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A Rare Common Thread: Famous Ise Cotton

   Ren Wong & MGTO Team


Celebrated as “the spiritual wealth of the world,” the warm yet breathable, strong yet soft, wrinkle resistant cotton from Ise is a magic fabric that gets better with age. In Japan, it transformed the economy, culture, and fashion of people across classes, and turned Ise in the Central region of Mie Prefecture into an industrial powerhouse of the nation. Today, such craftsmanship has mostly disappeared from the world, but it still exists here in Mie Prefecture.

The Rich Story of Ise Cotton!

The story of Ise cotton, or Ise momen, began over a thousand years ago when brocade weaving was introduced in the 8th century. Ise, at the eastern tip of modern-day Mie Prefecture, became renowned for weaving silk and hemp. When cotton seeds were introduced in the Muromachi era (1336-1573) Ise’s fertile soil produced the best cotton in the country. The area’s silk and hemp producers adapted to this new cloth, creating fabrics such as the “White Cloud Weave” and “Ise Sarashi” that swept the country, and the name of “Ise cotton” became known far and wide. Until then, although the wealthy could swaddle themselves in silk, common folk had only hemp to stay warm in the chill of winter. Ise cotton profoundly changed the lives of ordinary people.

Usuishokufu, the only still existing Ise cotton company!

From the 14th to the 20th century, some said that Ise cotton was the “most popular textile of choice” in Japan. This cotton wave impacted lifestyles, fashion, industry, and the global economy. In the 1930s Japan became the top cotton spinning country in the world. Production of Ise cotton continued to grow, with more and more factories opening, with postwar reconstruction. However, the appearance of modern cheap, mass-produced chemical fibers has spelled doom for domestic producers until today, only one Ise cotton company still exists: Usuishokufu in the temple town of Senjuji in Tsu City.

What´s the secret process for this famous fabric?

The workshop housed in Usuishokufu’s traditional Japanese townhouse has continued making fabric in the same fashion since the Meiji era. Ise momen’s secret lies in the usage of “single” yarn wound in only one direction creating a fine, fragile thread called “tanshi”. Tanshi is made from the world’s finest San Joaquin cotton spun by the Kurashiki Spinning Company (now renamed Kurabo Group) under their “Mitsu-uma” brand, famous throughout Asia as one of Japan’s first modern exports. One by one, these threads are cleaned of dirt and oil in a painstaking, chemical free process before being dyed with chestnut peels, tea leaves, indigo, or other natural materials.

What do Usuishokufu’s factory and Toyota have in common?

The thread is strengthened by a starch coating before being wound on age-old wood bobbins stacked by the hundreds next to the loom. 250 spools are often used simultaneously, constantly replenished with up to 1200 spools used for one piece of fabric. Each piece develops with care under the watchful eye of veteran technicians who constantly fine tune the spacing between threads, as each minute another 3 cm of lustrous cloth emerges. The gradual, careful weaving of these fragile yarns creates a soft, air-filled textile. Tanshi is too delicate for modern mass production. Therefore, in Usuishokufu’s factory, Ise cotton is still woven with the same looms which have been used since the Meiji era (1868-1912). These machines, no longer in production today, are masterpieces of industrial design created by Sakichi Toyota, whose son established the world-famous carmaker.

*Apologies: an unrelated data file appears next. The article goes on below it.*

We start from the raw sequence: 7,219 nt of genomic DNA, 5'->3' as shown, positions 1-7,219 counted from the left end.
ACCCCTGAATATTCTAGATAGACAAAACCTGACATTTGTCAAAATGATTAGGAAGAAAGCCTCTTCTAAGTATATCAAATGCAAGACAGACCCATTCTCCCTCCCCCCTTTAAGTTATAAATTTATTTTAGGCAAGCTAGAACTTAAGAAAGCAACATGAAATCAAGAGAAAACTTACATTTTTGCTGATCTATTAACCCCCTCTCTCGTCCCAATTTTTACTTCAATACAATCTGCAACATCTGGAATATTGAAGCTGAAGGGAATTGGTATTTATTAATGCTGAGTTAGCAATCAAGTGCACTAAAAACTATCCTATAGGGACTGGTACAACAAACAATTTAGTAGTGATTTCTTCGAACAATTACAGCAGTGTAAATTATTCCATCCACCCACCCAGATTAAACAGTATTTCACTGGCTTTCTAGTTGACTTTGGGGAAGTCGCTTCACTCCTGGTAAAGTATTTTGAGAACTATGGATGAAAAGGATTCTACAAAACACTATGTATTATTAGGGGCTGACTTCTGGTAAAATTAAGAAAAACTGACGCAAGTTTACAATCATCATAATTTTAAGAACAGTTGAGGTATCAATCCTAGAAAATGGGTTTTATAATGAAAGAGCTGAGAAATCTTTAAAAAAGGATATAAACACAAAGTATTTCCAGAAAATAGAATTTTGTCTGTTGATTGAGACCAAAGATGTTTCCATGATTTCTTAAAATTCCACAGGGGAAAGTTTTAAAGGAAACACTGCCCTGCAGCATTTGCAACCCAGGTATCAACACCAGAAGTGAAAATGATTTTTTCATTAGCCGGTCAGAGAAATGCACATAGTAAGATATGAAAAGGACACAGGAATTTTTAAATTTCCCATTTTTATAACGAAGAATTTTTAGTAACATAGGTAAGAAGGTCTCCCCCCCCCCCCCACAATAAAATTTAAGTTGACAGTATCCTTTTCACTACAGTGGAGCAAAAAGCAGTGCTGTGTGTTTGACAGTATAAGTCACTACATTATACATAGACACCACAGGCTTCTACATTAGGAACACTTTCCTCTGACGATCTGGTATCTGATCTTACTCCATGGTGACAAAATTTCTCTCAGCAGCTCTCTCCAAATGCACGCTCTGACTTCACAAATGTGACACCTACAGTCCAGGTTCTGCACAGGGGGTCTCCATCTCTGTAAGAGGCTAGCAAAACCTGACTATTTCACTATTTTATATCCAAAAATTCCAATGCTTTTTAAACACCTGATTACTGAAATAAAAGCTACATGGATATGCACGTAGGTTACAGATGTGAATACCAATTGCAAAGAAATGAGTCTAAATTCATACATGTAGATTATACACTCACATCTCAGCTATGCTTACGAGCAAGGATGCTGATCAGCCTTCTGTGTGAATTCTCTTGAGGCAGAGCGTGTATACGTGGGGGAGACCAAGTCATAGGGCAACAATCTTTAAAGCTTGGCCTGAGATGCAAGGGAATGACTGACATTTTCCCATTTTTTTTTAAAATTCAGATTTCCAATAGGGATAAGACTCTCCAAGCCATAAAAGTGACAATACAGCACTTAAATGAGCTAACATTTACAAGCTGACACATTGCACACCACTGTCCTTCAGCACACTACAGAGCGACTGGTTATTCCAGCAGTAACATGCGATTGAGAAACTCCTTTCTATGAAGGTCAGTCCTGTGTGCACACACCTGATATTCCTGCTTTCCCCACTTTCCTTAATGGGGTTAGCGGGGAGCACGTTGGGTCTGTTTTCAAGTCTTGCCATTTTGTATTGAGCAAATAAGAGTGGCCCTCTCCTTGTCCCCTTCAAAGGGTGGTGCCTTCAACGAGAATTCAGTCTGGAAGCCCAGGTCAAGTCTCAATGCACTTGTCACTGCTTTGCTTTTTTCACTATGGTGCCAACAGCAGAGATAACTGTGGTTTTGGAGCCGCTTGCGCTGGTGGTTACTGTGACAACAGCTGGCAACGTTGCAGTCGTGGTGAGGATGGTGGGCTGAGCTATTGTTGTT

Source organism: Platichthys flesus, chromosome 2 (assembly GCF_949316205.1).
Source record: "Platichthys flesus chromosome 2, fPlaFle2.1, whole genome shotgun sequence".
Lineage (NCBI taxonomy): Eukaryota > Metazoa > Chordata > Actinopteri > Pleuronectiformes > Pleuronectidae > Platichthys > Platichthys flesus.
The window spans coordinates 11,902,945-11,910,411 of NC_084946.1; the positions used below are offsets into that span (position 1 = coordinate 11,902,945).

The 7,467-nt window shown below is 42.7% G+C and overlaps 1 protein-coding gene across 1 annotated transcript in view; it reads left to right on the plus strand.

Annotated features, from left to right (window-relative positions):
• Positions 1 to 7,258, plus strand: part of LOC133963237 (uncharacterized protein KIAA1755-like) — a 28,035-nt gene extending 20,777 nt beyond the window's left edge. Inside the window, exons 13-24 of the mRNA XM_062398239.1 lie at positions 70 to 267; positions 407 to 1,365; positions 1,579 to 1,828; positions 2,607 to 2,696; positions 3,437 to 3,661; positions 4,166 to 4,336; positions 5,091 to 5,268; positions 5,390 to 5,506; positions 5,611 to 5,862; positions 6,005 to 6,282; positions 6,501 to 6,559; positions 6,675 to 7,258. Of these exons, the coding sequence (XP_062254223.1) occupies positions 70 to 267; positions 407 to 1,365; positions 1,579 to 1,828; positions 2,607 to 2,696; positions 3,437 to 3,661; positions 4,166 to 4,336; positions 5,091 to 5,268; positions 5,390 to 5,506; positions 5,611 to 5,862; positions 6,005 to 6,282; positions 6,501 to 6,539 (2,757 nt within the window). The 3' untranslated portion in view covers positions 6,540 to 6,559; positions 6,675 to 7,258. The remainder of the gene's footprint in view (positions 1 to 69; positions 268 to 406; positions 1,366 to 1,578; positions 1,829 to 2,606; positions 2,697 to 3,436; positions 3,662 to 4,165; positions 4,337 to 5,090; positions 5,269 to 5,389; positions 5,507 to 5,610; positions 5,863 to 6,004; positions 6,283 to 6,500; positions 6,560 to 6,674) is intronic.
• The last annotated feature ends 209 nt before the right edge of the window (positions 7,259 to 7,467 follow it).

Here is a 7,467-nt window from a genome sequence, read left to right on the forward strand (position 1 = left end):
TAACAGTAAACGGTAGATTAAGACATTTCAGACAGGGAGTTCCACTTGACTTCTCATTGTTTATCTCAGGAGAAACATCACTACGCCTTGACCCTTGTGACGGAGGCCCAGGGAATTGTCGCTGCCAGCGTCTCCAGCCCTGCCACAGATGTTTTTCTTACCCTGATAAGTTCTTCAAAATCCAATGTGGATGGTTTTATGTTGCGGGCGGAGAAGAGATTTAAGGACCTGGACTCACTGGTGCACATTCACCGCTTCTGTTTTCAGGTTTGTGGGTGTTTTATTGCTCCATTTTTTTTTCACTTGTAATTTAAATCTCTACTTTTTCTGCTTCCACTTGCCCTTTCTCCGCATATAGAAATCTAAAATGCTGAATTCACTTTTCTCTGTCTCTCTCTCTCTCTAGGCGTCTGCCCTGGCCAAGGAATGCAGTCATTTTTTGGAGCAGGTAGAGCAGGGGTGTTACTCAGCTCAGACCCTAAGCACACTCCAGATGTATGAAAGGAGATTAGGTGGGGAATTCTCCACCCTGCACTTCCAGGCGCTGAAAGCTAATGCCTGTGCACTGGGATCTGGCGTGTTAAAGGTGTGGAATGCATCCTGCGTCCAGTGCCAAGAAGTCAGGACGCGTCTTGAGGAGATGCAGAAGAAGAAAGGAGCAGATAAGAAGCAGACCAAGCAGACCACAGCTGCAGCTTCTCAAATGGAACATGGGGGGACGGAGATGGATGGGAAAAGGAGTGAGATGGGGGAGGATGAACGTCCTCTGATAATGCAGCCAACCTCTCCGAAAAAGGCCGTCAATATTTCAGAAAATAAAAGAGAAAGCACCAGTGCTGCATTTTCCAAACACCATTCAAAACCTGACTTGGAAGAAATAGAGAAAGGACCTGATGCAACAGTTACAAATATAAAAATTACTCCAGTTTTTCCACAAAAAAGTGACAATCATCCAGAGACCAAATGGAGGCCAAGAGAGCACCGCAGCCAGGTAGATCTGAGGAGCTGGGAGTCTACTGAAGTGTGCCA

Worn and washed over time, the starch dissolves and the tanshi yarn gradually opens, returning to its natural cotton state, becoming softer, breathable, and more lustrous while retaining its shape. Unlike conventional cottons which harden with repeated washing, Ise momen ages with grace, becoming more pleasant to the touch as time goes by.

The Fabric for the Fast Paced Fashion Industry?

What is the future of Ise cotton in the Fast Fashion era? Naruo Usui, the President of Usuishokufu, observes that today more people “seek true quality items over mass produced goods” and a growing number of young designers are taking interest in the unique quality of Ise momen. Whatever may happen, this industry, like the thread at its core, may be fragile, but also enduring. For the few skilled technicians who watch over the weave, as for the many fans who appreciate its craftsmanship and comfort, it is hoped that the thread of time, like tanshi itself, becomes more lustrous with each passing day.

Where to hunt for Ise Cotton!

Are you keen to get this soft and difficult to wrinkle Ise cotton which has excellent breath-ability and moisture retention?

Head to the Cotton Shop Ai in Ise or the Kholomo Ise Momen Usui Shokufu store. Both shops handle goods made from Ise cotton that are perfect as souvenirs or everyday use such as pouches, bags, sacoche saddlebags and hand towels.